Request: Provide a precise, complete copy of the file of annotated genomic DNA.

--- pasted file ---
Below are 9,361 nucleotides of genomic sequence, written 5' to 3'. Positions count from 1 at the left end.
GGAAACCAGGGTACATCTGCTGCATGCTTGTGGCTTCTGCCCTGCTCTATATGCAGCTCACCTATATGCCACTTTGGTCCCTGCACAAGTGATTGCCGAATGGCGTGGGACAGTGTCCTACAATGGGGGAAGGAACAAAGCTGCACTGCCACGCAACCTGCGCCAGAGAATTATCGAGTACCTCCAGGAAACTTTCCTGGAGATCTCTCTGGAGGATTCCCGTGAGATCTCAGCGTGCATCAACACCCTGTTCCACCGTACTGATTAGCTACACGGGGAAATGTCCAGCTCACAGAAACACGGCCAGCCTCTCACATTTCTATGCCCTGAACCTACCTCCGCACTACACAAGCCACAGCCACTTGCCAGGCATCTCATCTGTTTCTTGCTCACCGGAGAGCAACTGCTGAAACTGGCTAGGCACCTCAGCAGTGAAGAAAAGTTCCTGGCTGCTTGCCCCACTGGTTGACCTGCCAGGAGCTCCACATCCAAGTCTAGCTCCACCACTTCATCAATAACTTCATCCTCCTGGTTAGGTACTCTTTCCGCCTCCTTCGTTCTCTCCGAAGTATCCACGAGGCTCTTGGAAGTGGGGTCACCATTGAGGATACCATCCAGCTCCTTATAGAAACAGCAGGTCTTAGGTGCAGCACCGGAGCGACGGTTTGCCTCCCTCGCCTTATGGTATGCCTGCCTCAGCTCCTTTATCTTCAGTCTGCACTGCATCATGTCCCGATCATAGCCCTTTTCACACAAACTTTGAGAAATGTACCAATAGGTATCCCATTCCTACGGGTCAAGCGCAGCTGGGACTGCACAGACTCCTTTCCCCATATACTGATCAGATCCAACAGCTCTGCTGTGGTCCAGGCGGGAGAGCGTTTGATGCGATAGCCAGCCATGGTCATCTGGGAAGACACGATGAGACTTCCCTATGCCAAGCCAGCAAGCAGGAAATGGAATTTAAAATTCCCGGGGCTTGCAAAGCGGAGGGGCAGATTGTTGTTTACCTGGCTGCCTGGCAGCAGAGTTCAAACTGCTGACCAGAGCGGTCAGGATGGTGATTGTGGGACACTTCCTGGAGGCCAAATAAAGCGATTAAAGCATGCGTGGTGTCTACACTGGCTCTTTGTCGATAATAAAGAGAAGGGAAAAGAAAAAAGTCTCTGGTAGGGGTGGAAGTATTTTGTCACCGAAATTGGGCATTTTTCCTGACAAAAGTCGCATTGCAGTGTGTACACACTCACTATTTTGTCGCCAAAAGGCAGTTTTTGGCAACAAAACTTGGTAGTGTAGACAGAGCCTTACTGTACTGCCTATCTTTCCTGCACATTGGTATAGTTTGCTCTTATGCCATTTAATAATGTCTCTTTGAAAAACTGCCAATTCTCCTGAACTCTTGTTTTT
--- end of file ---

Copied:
Below are 9,361 nucleotides of genomic sequence, written 5' to 3'. Positions count from 1 at the left end.
GGAAACCAGGGTACATCTGCTGCATGCTTGTGGCTTCTGCCCTGCTCTATATGCAGCTCACCTATATGCCACTTTGGTCCCTGCACAAGTGATTGCCGAATGGCGTGGGACAGTGTCCTACAATGGGGGAAGGAACAAAGCTGCACTGCCACGCAACCTGCGCCAGAGAATTATCGAGTACCTCCAGGAAACTTTCCTGGAGATCTCTCTGGAGGATTCCCGTGAGATCTCAGCGTGCATCAACACCCTGTTCCACCGTACTGATTAGCTACACGGGGAAATGTCCAGCTCACAGAAACACGGCCAGCCTCTCACATTTCTATGCCCTGAACCTACCTCCGCACTACACAAGCCACAGCCACTTGCCAGGCATCTCATCTGTTTCTTGCTCACCGGAGAGCAACTGCTGAAACTGGCTAGGCACCTCAGCAGTGAAGAAAAGTTCCTGGCTGCTTGCCCCACTGGTTGACCTGCCAGGAGCTCCACATCCAAGTCTAGCTCCACCACTTCATCAATAACTTCATCCTCCTGGTTAGGTACTCTTTCCGCCTCCTTCGTTCTCTCCGAAGTATCCACGAGGCTCTTGGAAGTGGGGTCACCATTGAGGATACCATCCAGCTCCTTATAGAAACAGCAGGTCTTAGGTGCAGCACCGGAGCGACGGTTTGCCTCCCTCGCCTTATGGTATGCCTGCCTCAGCTCCTTTATCTTCAGTCTGCACTGCATCATGTCCCGATCATAGCCCTTTTCACACAAACTTTGAGAAATGTACCAATAGGTATCCCATTCCTACGGGTCAAGCGCAGCTGGGACTGCACAGACTCCTTTCCCCATATACTGATCAGATCCAACAGCTCTGCTGTGGTCCAGGCGGGAGAGCGTTTGATGCGATAGCCAGCCATGGTCATCTGGGAAGACACGATGAGACTTCCCTATGCCAAGCCAGCAAGCAGGAAATGGAATTTAAAATTCCCGGGGCTTGCAAAGCGGAGGGGCAGATTGTTGTTTACCTGGCTGCCTGGCAGCAGAGTTCAAACTGCTGACCAGAGCGGTCAGGATGGTGATTGTGGGACACTTCCTGGAGGCCAAATAAAGCGATTAAAGCATGCGTGGTGTCTACACTGGCTCTTTGTCGATAATAAAGAGAAGGGAAAAGAAAAAAGTCTCTGGTAGGGGTGGAAGTATTTTGTCACCGAAATTGGGCATTTTTCCTGACAAAAGTCGCATTGCAGTGTGTACACACTCACTATTTTGTCGCCAAAAGGCAGTTTTTGGCAACAAAACTTGGTAGTGTAGACAGAGCCTTACTGTACTGCCTATCTTTCCTGCACATTGGTATAGTTTGCTCTTATGCCATTTAATAATGTCTCTTTGAAAAACTGCCAATTCTCCTGAACTCTTGTTTTT